Cookies on this website
We use cookies to ensure that we give you the best experience on our website. If you click 'Continue' we'll assume that you are happy to receive all cookies and you won't see this message again. Click 'Find out more' for information on how to change your cookie settings.

Epigenetics describes the phenomenon of heritable changes in gene regulation that are governed by non-Mendelian processes, primarily through biochemical modifications to chromatin structure that occur during cell development and differentiation. Numerous lines of evidence link abnormal levels of chromatin modifications (either to DNA, histones, or both) in patients with a wide variety of diseases including cancer, psychiatry, neurodegeneration, metabolic and inflammatory disorders. Drugs that target the proteins controlling chromatin modifications can modulate the expression of clusters of genes, potentially offering higher therapeutic efficacy than classical agents with single target pharmacologies that are susceptible to biochemical pathway degeneracy. Here, we summarize recent research linking epigenetic dysregulation with diseases in neurosciences, the application of relevant animal models, and the potential for small molecule modulator development to facilitate target discovery, validation and translation into clinical treatments.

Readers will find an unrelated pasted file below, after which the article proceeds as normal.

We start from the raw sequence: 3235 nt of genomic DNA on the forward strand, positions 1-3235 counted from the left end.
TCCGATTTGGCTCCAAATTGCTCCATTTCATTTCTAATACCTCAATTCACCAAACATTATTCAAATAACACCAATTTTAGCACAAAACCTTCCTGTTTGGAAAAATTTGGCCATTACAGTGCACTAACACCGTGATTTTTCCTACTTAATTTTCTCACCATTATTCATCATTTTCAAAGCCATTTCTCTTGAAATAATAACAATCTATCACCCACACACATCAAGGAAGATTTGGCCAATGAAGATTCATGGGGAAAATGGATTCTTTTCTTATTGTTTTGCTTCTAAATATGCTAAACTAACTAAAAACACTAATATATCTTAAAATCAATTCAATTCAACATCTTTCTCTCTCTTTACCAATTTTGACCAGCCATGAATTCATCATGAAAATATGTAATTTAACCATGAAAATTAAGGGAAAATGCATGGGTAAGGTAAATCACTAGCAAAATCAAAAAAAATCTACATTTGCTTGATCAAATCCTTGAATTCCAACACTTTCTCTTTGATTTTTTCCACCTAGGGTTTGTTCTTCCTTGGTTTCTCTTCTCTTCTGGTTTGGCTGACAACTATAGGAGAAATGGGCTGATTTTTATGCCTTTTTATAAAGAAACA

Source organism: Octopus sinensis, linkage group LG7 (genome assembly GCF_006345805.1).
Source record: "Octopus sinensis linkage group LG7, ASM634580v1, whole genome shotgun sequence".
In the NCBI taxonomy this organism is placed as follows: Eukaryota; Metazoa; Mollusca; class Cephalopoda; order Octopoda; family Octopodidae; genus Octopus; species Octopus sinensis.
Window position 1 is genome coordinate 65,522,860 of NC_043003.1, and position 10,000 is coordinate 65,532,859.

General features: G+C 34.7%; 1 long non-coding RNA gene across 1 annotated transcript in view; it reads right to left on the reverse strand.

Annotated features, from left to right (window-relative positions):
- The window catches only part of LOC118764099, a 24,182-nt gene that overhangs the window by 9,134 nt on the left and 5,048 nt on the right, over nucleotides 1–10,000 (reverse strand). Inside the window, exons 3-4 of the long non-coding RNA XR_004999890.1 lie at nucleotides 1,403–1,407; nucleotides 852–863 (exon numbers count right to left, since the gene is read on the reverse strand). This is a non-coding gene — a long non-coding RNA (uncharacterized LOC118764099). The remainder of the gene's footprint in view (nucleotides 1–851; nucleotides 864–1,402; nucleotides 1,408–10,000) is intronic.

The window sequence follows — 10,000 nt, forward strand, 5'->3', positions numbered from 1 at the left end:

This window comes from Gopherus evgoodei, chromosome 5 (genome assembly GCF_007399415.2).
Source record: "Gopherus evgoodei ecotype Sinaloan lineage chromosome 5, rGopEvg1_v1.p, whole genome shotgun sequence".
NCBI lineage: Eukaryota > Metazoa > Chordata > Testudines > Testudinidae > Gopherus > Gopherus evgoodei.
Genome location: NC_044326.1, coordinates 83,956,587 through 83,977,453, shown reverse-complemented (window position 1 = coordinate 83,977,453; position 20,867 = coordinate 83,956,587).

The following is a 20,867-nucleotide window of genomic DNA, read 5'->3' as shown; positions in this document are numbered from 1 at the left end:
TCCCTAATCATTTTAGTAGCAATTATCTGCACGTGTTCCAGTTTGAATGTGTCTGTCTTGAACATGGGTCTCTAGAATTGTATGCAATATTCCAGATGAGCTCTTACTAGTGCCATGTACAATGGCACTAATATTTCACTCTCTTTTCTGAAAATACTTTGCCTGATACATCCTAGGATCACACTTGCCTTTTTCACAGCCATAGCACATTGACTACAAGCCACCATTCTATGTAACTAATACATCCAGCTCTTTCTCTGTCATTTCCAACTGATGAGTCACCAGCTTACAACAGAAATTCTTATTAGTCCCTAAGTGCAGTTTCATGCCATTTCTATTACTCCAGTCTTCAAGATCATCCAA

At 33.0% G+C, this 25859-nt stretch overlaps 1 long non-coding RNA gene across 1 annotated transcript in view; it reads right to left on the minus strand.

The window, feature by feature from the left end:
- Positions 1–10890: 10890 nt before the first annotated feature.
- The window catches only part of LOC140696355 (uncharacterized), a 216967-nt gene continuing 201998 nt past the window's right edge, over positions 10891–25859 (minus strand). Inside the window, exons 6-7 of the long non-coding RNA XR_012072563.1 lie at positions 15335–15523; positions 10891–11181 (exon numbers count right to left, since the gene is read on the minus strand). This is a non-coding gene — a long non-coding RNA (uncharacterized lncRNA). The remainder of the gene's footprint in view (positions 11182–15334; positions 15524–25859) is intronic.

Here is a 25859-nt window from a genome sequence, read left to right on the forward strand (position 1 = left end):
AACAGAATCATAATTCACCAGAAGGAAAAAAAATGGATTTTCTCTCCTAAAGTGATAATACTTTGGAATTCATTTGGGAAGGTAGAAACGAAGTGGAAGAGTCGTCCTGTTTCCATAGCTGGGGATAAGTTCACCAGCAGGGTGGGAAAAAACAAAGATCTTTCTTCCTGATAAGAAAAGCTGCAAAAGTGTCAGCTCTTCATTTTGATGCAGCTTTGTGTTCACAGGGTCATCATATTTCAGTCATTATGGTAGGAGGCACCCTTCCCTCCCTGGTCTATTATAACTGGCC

Type

Journal article

Journal

Current topics in behavioral neurosciences

Publication Date

01/2011

Volume

7

Pages

281 - 322

Addresses

Structural Genomics Consortium, University of Oxford, Oxford, OX3 7DQ, UK, chas.bountra@sgc.ox.ac.uk.

Keywords

Chromatin, Animals, Humans, Histones, Models, Animal, DNA Methylation, Gene Expression Regulation, Epigenesis, Genetic